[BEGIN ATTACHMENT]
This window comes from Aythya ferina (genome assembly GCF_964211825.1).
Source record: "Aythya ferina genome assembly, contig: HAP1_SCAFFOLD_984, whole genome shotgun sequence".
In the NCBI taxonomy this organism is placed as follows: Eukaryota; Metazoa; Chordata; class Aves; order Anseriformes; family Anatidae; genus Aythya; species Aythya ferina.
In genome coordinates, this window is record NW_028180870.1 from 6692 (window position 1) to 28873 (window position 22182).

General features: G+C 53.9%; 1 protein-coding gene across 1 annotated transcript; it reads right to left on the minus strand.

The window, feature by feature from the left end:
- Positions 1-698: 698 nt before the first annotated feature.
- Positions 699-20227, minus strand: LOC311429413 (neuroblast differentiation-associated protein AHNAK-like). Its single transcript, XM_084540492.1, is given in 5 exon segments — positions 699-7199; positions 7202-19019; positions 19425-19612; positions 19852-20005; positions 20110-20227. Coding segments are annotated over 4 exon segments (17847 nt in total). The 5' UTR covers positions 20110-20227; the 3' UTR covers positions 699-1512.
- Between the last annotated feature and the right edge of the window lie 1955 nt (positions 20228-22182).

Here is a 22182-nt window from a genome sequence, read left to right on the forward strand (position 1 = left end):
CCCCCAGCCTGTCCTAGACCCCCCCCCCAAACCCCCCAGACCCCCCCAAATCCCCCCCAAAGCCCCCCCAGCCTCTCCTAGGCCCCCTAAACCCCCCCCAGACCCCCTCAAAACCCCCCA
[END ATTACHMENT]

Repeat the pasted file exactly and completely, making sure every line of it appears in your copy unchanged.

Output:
This window comes from Aythya ferina (genome assembly GCF_964211825.1).
Source record: "Aythya ferina genome assembly, contig: HAP1_SCAFFOLD_984, whole genome shotgun sequence".
In the NCBI taxonomy this organism is placed as follows: Eukaryota; Metazoa; Chordata; class Aves; order Anseriformes; family Anatidae; genus Aythya; species Aythya ferina.
In genome coordinates, this window is record NW_028180870.1 from 6692 (window position 1) to 28873 (window position 22182).

General features: G+C 53.9%; 1 protein-coding gene across 1 annotated transcript; it reads right to left on the minus strand.

The window, feature by feature from the left end:
- Positions 1-698: 698 nt before the first annotated feature.
- Positions 699-20227, minus strand: LOC311429413 (neuroblast differentiation-associated protein AHNAK-like). Its single transcript, XM_084540492.1, is given in 5 exon segments — positions 699-7199; positions 7202-19019; positions 19425-19612; positions 19852-20005; positions 20110-20227. Coding segments are annotated over 4 exon segments (17847 nt in total). The 5' UTR covers positions 20110-20227; the 3' UTR covers positions 699-1512.
- Between the last annotated feature and the right edge of the window lie 1955 nt (positions 20228-22182).

Here is a 22182-nt window from a genome sequence, read left to right on the forward strand (position 1 = left end):
CCCCCAGCCTGTCCTAGACCCCCCCCCCAAACCCCCCAGACCCCCCCAAATCCCCCCCAAAGCCCCCCCAGCCTCTCCTAGGCCCCCTAAACCCCCCCCAGACCCCCTCAAAACCCCCCA